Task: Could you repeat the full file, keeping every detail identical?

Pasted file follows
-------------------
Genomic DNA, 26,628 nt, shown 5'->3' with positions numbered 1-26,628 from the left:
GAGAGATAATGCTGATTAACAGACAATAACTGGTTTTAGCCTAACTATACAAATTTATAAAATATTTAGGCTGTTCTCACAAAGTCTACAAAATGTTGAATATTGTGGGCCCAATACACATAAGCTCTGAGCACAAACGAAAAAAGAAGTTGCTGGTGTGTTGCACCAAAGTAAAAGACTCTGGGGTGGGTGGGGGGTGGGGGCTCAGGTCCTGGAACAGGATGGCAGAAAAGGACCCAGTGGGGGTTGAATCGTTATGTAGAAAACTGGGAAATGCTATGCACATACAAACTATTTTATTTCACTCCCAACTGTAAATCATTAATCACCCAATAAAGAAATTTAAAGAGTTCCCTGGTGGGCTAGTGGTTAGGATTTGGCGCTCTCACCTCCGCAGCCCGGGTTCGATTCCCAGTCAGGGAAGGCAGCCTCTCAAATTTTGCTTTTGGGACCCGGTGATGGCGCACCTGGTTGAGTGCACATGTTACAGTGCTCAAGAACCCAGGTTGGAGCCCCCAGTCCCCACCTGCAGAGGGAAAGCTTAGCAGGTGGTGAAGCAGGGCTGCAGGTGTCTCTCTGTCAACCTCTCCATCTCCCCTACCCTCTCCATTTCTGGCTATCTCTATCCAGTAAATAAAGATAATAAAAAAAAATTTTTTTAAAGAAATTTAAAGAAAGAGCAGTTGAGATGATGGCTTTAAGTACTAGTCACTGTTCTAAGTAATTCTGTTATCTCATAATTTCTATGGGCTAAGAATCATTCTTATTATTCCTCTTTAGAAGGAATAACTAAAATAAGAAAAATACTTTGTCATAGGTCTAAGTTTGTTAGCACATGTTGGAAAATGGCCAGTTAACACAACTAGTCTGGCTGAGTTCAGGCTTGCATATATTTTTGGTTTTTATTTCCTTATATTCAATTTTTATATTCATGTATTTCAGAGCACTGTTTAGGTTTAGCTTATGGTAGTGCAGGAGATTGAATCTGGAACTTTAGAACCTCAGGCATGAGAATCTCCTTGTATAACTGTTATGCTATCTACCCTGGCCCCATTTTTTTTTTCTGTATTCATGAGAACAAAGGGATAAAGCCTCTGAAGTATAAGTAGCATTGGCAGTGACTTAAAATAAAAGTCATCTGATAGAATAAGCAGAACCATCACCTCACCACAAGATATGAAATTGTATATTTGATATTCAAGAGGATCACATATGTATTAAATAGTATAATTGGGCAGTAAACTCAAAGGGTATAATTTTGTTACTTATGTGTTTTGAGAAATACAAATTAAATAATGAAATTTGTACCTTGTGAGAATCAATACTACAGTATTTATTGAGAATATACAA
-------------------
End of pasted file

Genomic DNA, 26,628 nt, shown 5'->3' with positions numbered 1-26,628 from the left:
GAGAGATAATGCTGATTAACAGACAATAACTGGTTTTAGCCTAACTATACAAATTTATAAAATATTTAGGCTGTTCTCACAAAGTCTACAAAATGTTGAATATTGTGGGCCCAATACACATAAGCTCTGAGCACAAACGAAAAAAGAAGTTGCTGGTGTGTTGCACCAAAGTAAAAGACTCTGGGGTGGGTGGGGGGTGGGGGCTCAGGTCCTGGAACAGGATGGCAGAAAAGGACCCAGTGGGGGTTGAATCGTTATGTAGAAAACTGGGAAATGCTATGCACATACAAACTATTTTATTTCACTCCCAACTGTAAATCATTAATCACCCAATAAAGAAATTTAAAGAGTTCCCTGGTGGGCTAGTGGTTAGGATTTGGCGCTCTCACCTCCGCAGCCCGGGTTCGATTCCCAGTCAGGGAAGGCAGCCTCTCAAATTTTGCTTTTGGGACCCGGTGATGGCGCACCTGGTTGAGTGCACATGTTACAGTGCTCAAGAACCCAGGTTGGAGCCCCCAGTCCCCACCTGCAGAGGGAAAGCTTAGCAGGTGGTGAAGCAGGGCTGCAGGTGTCTCTCTGTCAACCTCTCCATCTCCCCTACCCTCTCCATTTCTGGCTATCTCTATCCAGTAAATAAAGATAATAAAAAAAAATTTTTTTAAAGAAATTTAAAGAAAGAGCAGTTGAGATGATGGCTTTAAGTACTAGTCACTGTTCTAAGTAATTCTGTTATCTCATAATTTCTATGGGCTAAGAATCATTCTTATTATTCCTCTTTAGAAGGAATAACTAAAATAAGAAAAATACTTTGTCATAGGTCTAAGTTTGTTAGCACATGTTGGAAAATGGCCAGTTAACACAACTAGTCTGGCTGAGTTCAGGCTTGCATATATTTTTGGTTTTTATTTCCTTATATTCAATTTTTATATTCATGTATTTCAGAGCACTGTTTAGGTTTAGCTTATGGTAGTGCAGGAGATTGAATCTGGAACTTTAGAACCTCAGGCATGAGAATCTCCTTGTATAACTGTTATGCTATCTACCCTGGCCCCATTTTTTTTTTCTGTATTCATGAGAACAAAGGGATAAAGCCTCTGAAGTATAAGTAGCATTGGCAGTGACTTAAAATAAAAGTCATCTGATAGAATAAGCAGAACCATCACCTCACCACAAGATATGAAATTGTATATTTGATATTCAAGAGGATCACATATGTATTAAATAGTATAATTGGGCAGTAAACTCAAAGGGTATAATTTTGTTACTTATGTGTTTTGAGAAATACAAATTAAATAATGAAATTTGTACCTTGTGAGAATCAATACTACAGTATTTATTGAGAATATACAA